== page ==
I thought today’s column should offer some cheer for the English after recent events. Sadly the game below is not against an Icelandic player but it does feature an English Opening played by English GM Jon Speelman. And it’s even a win!
My son Sam turns 14 today so I thought I’d devote today’s post to him and our ‘chess project’, which is a little more than 6 years old. I taught him the moves in March 2010 and he’s now well established in the tournament circuit. His new ECF grade will be around 146-147 (around 1800 Elo) and he’s probably a bit stronger than that already.
There are of course many kids who are ahead of him but I’m very proud of the way Sam is doing. He’s not one of those kids who are brilliant academically and succeed at chess (to a certain level) in passing. Instead it’s been a tough journey with a lot of hard knocks. Yet every time he’s had a setback Sam has bounced back to become a better player, which shows the sort of character and mental toughness that will help him in everything he does.
Many people have been curious about his progress and the kind of regimen we follow. From a chess perspective it’s essentially a bespoke version of my Tiger Chess syllabus which has a strong focus on core skills. The main differences with the way most juniors are taught are that he does not waste time on tricky, tactical openings and there are strong strategy and endgame components. He plays regularly in tournaments but never plays in junior events. So almost all his games are against experienced adult players.
He does quite a bit of work on chess but we go for quality over quantity. We probably do around 5-6 hours a week together when he’s got school, 9-10 when he’s on holiday. In addition to this he does an hour or two of tactical work per week on Chessity and goes through some of my Tiger Chess videos in some of his openings. He doesn’t play internet blitz but plays quite a few blitz games against me, almost always in selected openings.
What does the future hold? Well if he keeps up his current work rate he should be in Open tournaments next year and be around IM level in his late teens. Since taking up chess he’s grown in confidence, done a lot better at school and has a lot of friends and acquaintances at tournaments. So I’d say it’s going very well.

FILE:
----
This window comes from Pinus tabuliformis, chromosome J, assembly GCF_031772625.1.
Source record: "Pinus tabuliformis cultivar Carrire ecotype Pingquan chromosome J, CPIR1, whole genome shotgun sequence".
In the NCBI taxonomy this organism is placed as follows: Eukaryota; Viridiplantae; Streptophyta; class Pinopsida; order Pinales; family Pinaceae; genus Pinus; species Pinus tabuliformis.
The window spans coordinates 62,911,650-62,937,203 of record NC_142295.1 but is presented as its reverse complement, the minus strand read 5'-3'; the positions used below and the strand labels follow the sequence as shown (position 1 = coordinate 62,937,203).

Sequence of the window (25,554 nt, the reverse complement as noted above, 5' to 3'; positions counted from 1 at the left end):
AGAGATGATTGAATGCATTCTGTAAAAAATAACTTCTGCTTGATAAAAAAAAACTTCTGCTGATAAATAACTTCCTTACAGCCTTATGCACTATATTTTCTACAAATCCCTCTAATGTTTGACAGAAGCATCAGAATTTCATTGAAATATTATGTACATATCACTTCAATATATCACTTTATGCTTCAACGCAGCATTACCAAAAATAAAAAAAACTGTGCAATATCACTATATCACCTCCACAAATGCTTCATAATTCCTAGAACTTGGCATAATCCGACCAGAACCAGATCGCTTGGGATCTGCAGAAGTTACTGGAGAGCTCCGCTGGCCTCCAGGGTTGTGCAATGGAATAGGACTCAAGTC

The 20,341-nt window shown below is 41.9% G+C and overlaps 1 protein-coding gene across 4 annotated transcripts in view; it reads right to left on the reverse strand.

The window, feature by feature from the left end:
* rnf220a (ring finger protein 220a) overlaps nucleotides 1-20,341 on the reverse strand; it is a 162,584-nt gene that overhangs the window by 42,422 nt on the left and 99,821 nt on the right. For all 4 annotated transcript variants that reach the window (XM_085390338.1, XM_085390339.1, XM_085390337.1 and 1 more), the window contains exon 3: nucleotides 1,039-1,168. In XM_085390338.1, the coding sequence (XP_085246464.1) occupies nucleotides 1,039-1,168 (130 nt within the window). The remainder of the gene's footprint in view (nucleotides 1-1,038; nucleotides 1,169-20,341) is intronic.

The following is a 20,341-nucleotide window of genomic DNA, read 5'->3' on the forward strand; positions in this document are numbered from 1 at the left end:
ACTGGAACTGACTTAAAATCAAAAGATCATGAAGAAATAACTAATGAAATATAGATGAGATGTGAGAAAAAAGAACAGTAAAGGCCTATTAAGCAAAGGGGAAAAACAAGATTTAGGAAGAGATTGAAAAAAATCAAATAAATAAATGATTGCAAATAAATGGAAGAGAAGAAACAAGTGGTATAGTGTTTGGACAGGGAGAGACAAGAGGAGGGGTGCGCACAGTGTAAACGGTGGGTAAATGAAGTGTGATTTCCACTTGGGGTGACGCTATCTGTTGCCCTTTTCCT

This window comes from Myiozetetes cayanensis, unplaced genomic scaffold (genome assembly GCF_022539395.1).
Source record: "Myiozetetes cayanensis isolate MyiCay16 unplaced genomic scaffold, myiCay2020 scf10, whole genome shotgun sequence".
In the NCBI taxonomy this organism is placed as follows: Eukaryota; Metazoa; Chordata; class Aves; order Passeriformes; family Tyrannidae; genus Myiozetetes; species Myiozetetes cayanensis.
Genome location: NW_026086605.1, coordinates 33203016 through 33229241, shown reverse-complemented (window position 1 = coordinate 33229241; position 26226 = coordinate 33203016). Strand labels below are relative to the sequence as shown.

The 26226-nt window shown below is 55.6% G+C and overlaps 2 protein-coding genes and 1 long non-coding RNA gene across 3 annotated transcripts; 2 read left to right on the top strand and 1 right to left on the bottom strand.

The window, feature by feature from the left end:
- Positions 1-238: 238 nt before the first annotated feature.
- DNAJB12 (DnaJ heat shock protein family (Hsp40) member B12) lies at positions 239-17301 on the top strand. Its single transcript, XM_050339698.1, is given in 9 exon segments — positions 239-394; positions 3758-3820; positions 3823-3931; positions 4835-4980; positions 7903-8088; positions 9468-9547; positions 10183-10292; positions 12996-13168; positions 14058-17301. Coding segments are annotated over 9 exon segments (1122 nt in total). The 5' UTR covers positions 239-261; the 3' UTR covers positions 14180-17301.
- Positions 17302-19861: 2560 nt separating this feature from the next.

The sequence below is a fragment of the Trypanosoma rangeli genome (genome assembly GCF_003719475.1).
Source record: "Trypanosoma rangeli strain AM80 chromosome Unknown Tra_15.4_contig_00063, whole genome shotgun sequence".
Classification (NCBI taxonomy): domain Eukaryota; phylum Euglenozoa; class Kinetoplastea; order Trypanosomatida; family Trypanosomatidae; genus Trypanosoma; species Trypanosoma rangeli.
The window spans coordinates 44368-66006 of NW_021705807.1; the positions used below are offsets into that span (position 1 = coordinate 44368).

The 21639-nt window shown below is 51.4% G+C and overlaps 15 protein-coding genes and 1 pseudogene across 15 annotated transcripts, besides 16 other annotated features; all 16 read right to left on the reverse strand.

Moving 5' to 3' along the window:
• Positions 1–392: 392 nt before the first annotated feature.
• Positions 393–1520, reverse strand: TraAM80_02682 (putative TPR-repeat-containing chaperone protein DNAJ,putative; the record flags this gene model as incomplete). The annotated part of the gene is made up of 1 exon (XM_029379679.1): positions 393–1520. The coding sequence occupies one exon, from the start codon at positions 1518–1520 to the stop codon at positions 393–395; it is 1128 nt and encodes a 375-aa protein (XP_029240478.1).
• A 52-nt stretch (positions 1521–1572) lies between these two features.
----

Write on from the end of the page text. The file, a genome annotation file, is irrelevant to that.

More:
Continuing my Brexit themed journey down memory lane, here’s the second game from the European Team Championship in Skara 1980. Raymond Keene is playing Black against Harry Schussler and brings off a nice win with the unusual 1.d4 Nf6 2.c4 d6 3.Nc3 Bf5!?.
Schussler must have missed Black’s stunning 13th move which basically just wins on the spot. But he fights on bravely for another 37 moves:
Viktor Korchnoi, who died yesterday, was one of my chess heroes. Meeting him over the board was one of my most memorable chess experiences, and Viktor was very nice to me in the post mortem telling me how I did better than Leonid Stein with whom he played a similar game in 1962. He was of course critical of 19.a3?, I should have played 19.Qd2.
There will be better eulogies than anything I can provide. So all I’ll say is that it was a privilege to meet him.
Something the chess books never mention is the importance of the right attitude to the game. And the most important quality I know of is the ability to respond to failure in a productive way.
The easiest way is to relegate the importance of the game so that a disappointment is deemed to have little value. This may avoid short term pain but it also avoids invaluable lessons that may be held therein. Someone who does this can be in danger of carrying their ‘pain avoidance’ over to other aspects of their lives, most commonly blaming others for everything bad that has ever happened to them.